The following article below appeared in USA Today

Rock credited with aiding fall of Iron Curtain
Bill Nichols
USA Today
Nov. 7, 2003 08:30 AM

WASHINGTON - Like countless other teenagers over the past 40 years, Andras Simonyi wanted to be a rock star when he was young. He vividly remembers hearing the Beatles for the first time - a scratchy record of "All My Loving" - when he was 11, in a school gym in Denmark. "It caught me," he says. "And it hasn't let up since."

Simonyi's dreams of rock stardom didn't pan out. He returned to his native Hungary and grew up to become an economist, diplomat and, most recently, Hungary's ambassador to the United States. But he never lost his passion for rock 'n' roll. Saturday night, in a major address at the Rock and Roll Hall of Fame and Museum in Cleveland, he will try to explain why.

Simonyi, in what museum officials say is an unprecedented event for the 8-year-old facility, will argue that the music he loved swept up an entire generation of young people suffering under communist rule and implanted the ideals that would later bring down the Iron Curtain.

"When we were listening to the radio, we were part of the free world, if only for a few moments, whether the system we lived under liked it or not," says Simonyi, 51. "Rock and roll, culturally speaking, was a decisive element in loosening up communist societies and bringing them closer to a world of freedom."

Other European leaders and writers have made a similar case. Vaclav Havel, the dissident Czech playwright, has credited rock music as a major inspiration in his years of fighting communist oppression. When Havel became president of the Czech Republic after the Soviet empire crumbled, he entertained rockers such as the Rolling Stones at the presidential palace. Havel requested that Lou Reed, leader of the infamous 1960s group, the Velvet Underground, perform at a 1998 State Dinner hosted in his honor by President Clinton.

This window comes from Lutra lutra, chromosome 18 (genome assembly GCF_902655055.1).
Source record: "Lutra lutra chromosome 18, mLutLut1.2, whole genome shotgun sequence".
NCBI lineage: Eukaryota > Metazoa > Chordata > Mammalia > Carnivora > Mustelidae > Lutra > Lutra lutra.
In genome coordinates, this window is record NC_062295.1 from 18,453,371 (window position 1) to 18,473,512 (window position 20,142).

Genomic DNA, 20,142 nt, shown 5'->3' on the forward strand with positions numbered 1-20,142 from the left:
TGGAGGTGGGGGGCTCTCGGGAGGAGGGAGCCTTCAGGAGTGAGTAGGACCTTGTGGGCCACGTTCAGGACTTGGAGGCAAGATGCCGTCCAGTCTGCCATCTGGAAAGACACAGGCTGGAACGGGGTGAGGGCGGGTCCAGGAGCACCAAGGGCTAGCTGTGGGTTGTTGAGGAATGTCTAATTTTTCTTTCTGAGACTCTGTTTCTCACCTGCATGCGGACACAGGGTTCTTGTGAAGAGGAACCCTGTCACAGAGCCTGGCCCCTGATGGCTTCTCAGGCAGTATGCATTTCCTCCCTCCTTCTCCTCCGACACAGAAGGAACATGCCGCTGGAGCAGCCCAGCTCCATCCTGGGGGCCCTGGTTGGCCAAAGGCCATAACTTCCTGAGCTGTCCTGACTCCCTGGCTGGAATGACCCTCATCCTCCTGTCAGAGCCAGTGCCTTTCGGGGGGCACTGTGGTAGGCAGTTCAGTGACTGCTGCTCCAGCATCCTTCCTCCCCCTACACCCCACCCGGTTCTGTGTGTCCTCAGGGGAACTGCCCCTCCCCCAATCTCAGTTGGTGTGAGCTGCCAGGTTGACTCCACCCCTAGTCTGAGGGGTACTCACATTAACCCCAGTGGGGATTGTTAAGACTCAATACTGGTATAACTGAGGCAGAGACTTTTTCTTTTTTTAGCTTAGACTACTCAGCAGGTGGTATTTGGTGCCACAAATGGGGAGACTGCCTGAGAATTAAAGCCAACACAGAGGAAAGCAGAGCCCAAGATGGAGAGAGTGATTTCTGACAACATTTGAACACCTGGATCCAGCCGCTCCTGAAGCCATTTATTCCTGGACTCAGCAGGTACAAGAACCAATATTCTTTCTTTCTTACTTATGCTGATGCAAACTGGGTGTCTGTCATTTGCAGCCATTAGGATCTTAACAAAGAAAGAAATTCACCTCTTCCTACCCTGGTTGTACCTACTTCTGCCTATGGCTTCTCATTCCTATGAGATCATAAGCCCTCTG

Simonyi's speech on Saturday will deal more with the effects rock music has had on average eastern and central European children. Huddling by radios as they searched for signals from Voice of America or other Western stations, he says he and his friends got one of their first tastes of freedom from listening to this anarchic, unbridled art form.

"Rock and roll was the Internet of the '60s and early '70s. It was the carrier of the message of freedom, just like it was 20 years later with the satellite dish," Simonyi says. "It's just great to be able to tell this story of what rock and roll meant to people who were stuck in the East for the wrong reasons."

Born in Budapest in 1952, Simonyi first became immersed in rock music when his father's job as a trade representative took his family to Denmark for five years in his early adolescence. He started playing guitar at 13. By the time his family returned to Hungary a year later, Western records had become his lifeline to democracy. Traffic, Johnny Winter and Cream were particular favorites.

Simonyi returned home during the so-called Hungarian "spring" from 1968 until 1972 that briefly loosened the communist grip on the nation. Though records only could be obtained by getting friends to smuggle them in after trips abroad, he says rock and jazz groups performed in Hungary during that time. He went to the shows and loitered around backstage and hotel lobbies trying to hang out with performers.

When Traffic played in Budapest in 1968, Simonyi hit pay dirt; he found out where the band was staying and met group members Steve Winwood and Jim Capaldi. He even persuaded Capaldi, the band's drummer, and the group's manager to take a drive with him into the Hungarian countryside.